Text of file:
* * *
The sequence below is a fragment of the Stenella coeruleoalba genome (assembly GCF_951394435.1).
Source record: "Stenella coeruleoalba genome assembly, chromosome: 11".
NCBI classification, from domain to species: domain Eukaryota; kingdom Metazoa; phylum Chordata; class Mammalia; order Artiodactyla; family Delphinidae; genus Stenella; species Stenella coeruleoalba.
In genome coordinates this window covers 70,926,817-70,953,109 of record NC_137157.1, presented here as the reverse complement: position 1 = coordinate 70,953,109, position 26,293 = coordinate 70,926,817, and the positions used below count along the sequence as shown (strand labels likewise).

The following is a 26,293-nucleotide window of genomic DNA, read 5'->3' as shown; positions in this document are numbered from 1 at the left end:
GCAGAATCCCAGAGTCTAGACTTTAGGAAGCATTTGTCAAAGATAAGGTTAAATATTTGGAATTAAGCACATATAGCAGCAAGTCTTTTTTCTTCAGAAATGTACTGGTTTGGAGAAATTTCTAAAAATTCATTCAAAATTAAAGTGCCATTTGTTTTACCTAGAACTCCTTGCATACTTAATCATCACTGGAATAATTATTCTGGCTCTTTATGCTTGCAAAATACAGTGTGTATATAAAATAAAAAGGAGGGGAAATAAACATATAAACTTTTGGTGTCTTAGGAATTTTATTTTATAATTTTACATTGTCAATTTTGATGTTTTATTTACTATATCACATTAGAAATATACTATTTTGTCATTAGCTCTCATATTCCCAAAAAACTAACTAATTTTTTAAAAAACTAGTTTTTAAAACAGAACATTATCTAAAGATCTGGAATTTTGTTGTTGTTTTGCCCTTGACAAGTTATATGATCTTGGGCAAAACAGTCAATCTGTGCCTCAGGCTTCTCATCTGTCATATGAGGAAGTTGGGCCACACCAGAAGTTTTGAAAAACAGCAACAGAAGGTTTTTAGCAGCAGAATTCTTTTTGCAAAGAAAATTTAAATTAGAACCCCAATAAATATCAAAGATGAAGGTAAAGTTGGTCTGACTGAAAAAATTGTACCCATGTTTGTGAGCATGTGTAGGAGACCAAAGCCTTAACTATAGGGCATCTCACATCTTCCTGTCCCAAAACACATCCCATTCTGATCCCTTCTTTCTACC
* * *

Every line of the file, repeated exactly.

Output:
The sequence below is a fragment of the Stenella coeruleoalba genome (assembly GCF_951394435.1).
Source record: "Stenella coeruleoalba genome assembly, chromosome: 11".
NCBI classification, from domain to species: domain Eukaryota; kingdom Metazoa; phylum Chordata; class Mammalia; order Artiodactyla; family Delphinidae; genus Stenella; species Stenella coeruleoalba.
In genome coordinates this window covers 70,926,817-70,953,109 of record NC_137157.1, presented here as the reverse complement: position 1 = coordinate 70,953,109, position 26,293 = coordinate 70,926,817, and the positions used below count along the sequence as shown (strand labels likewise).

The following is a 26,293-nucleotide window of genomic DNA, read 5'->3' as shown; positions in this document are numbered from 1 at the left end:
GCAGAATCCCAGAGTCTAGACTTTAGGAAGCATTTGTCAAAGATAAGGTTAAATATTTGGAATTAAGCACATATAGCAGCAAGTCTTTTTTCTTCAGAAATGTACTGGTTTGGAGAAATTTCTAAAAATTCATTCAAAATTAAAGTGCCATTTGTTTTACCTAGAACTCCTTGCATACTTAATCATCACTGGAATAATTATTCTGGCTCTTTATGCTTGCAAAATACAGTGTGTATATAAAATAAAAAGGAGGGGAAATAAACATATAAACTTTTGGTGTCTTAGGAATTTTATTTTATAATTTTACATTGTCAATTTTGATGTTTTATTTACTATATCACATTAGAAATATACTATTTTGTCATTAGCTCTCATATTCCCAAAAAACTAACTAATTTTTTAAAAAACTAGTTTTTAAAACAGAACATTATCTAAAGATCTGGAATTTTGTTGTTGTTTTGCCCTTGACAAGTTATATGATCTTGGGCAAAACAGTCAATCTGTGCCTCAGGCTTCTCATCTGTCATATGAGGAAGTTGGGCCACACCAGAAGTTTTGAAAAACAGCAACAGAAGGTTTTTAGCAGCAGAATTCTTTTTGCAAAGAAAATTTAAATTAGAACCCCAATAAATATCAAAGATGAAGGTAAAGTTGGTCTGACTGAAAAAATTGTACCCATGTTTGTGAGCATGTGTAGGAGACCAAAGCCTTAACTATAGGGCATCTCACATCTTCCTGTCCCAAAACACATCCCATTCTGATCCCTTCTTTCTACC